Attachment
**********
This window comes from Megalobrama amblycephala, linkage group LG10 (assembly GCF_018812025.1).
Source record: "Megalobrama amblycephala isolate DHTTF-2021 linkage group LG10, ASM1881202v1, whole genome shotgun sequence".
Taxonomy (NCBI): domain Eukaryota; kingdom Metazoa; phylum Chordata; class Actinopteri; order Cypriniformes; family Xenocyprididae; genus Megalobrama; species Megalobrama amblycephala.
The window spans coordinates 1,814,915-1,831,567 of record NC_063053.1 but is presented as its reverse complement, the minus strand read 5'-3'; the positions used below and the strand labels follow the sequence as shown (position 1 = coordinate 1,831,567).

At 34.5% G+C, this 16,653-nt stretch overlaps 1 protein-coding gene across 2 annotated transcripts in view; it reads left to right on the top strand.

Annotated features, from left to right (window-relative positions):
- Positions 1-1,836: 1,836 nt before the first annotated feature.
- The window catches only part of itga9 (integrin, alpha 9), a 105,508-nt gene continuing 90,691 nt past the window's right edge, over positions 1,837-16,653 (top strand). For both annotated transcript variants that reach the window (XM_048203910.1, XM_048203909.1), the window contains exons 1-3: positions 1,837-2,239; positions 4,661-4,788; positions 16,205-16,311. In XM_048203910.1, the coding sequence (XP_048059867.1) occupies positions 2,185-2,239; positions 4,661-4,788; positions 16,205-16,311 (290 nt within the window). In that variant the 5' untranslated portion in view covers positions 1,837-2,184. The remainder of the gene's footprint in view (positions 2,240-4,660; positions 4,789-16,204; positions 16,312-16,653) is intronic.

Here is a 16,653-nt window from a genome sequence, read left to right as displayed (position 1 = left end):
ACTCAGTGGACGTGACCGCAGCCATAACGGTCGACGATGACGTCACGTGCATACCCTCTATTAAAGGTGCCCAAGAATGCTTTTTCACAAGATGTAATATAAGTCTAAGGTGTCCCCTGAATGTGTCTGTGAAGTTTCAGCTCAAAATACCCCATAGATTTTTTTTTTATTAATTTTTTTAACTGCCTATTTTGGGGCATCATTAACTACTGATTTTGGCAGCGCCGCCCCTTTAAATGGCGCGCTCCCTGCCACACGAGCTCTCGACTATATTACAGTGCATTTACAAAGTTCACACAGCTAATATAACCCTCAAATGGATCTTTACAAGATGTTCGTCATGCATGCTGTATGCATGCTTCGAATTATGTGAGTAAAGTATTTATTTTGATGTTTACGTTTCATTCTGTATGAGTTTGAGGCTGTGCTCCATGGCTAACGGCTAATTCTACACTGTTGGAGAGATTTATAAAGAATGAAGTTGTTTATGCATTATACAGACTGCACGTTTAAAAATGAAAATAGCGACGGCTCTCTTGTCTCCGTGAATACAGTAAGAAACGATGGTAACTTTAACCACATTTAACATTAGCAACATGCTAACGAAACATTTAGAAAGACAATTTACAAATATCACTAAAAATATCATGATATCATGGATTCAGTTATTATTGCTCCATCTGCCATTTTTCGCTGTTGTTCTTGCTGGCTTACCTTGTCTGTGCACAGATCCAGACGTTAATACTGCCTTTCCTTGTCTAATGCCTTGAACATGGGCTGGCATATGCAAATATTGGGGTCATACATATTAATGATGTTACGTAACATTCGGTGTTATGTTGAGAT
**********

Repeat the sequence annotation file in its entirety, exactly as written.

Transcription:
This window comes from Megalobrama amblycephala, linkage group LG10 (assembly GCF_018812025.1).
Source record: "Megalobrama amblycephala isolate DHTTF-2021 linkage group LG10, ASM1881202v1, whole genome shotgun sequence".
Taxonomy (NCBI): domain Eukaryota; kingdom Metazoa; phylum Chordata; class Actinopteri; order Cypriniformes; family Xenocyprididae; genus Megalobrama; species Megalobrama amblycephala.
The window spans coordinates 1,814,915-1,831,567 of record NC_063053.1 but is presented as its reverse complement, the minus strand read 5'-3'; the positions used below and the strand labels follow the sequence as shown (position 1 = coordinate 1,831,567).

At 34.5% G+C, this 16,653-nt stretch overlaps 1 protein-coding gene across 2 annotated transcripts in view; it reads left to right on the top strand.

Annotated features, from left to right (window-relative positions):
- Positions 1-1,836: 1,836 nt before the first annotated feature.
- The window catches only part of itga9 (integrin, alpha 9), a 105,508-nt gene continuing 90,691 nt past the window's right edge, over positions 1,837-16,653 (top strand). For both annotated transcript variants that reach the window (XM_048203910.1, XM_048203909.1), the window contains exons 1-3: positions 1,837-2,239; positions 4,661-4,788; positions 16,205-16,311. In XM_048203910.1, the coding sequence (XP_048059867.1) occupies positions 2,185-2,239; positions 4,661-4,788; positions 16,205-16,311 (290 nt within the window). In that variant the 5' untranslated portion in view covers positions 1,837-2,184. The remainder of the gene's footprint in view (positions 2,240-4,660; positions 4,789-16,204; positions 16,312-16,653) is intronic.

Here is a 16,653-nt window from a genome sequence, read left to right as displayed (position 1 = left end):
ACTCAGTGGACGTGACCGCAGCCATAACGGTCGACGATGACGTCACGTGCATACCCTCTATTAAAGGTGCCCAAGAATGCTTTTTCACAAGATGTAATATAAGTCTAAGGTGTCCCCTGAATGTGTCTGTGAAGTTTCAGCTCAAAATACCCCATAGATTTTTTTTTTATTAATTTTTTTAACTGCCTATTTTGGGGCATCATTAACTACTGATTTTGGCAGCGCCGCCCCTTTAAATGGCGCGCTCCCTGCCACACGAGCTCTCGACTATATTACAGTGCATTTACAAAGTTCACACAGCTAATATAACCCTCAAATGGATCTTTACAAGATGTTCGTCATGCATGCTGTATGCATGCTTCGAATTATGTGAGTAAAGTATTTATTTTGATGTTTACGTTTCATTCTGTATGAGTTTGAGGCTGTGCTCCATGGCTAACGGCTAATTCTACACTGTTGGAGAGATTTATAAAGAATGAAGTTGTTTATGCATTATACAGACTGCACGTTTAAAAATGAAAATAGCGACGGCTCTCTTGTCTCCGTGAATACAGTAAGAAACGATGGTAACTTTAACCACATTTAACATTAGCAACATGCTAACGAAACATTTAGAAAGACAATTTACAAATATCACTAAAAATATCATGATATCATGGATTCAGTTATTATTGCTCCATCTGCCATTTTTCGCTGTTGTTCTTGCTGGCTTACCTTGTCTGTGCACAGATCCAGACGTTAATACTGCCTTTCCTTGTCTAATGCCTTGAACATGGGCTGGCATATGCAAATATTGGGGTCATACATATTAATGATGTTACGTAACATTCGGTGTTATGTTGAGAT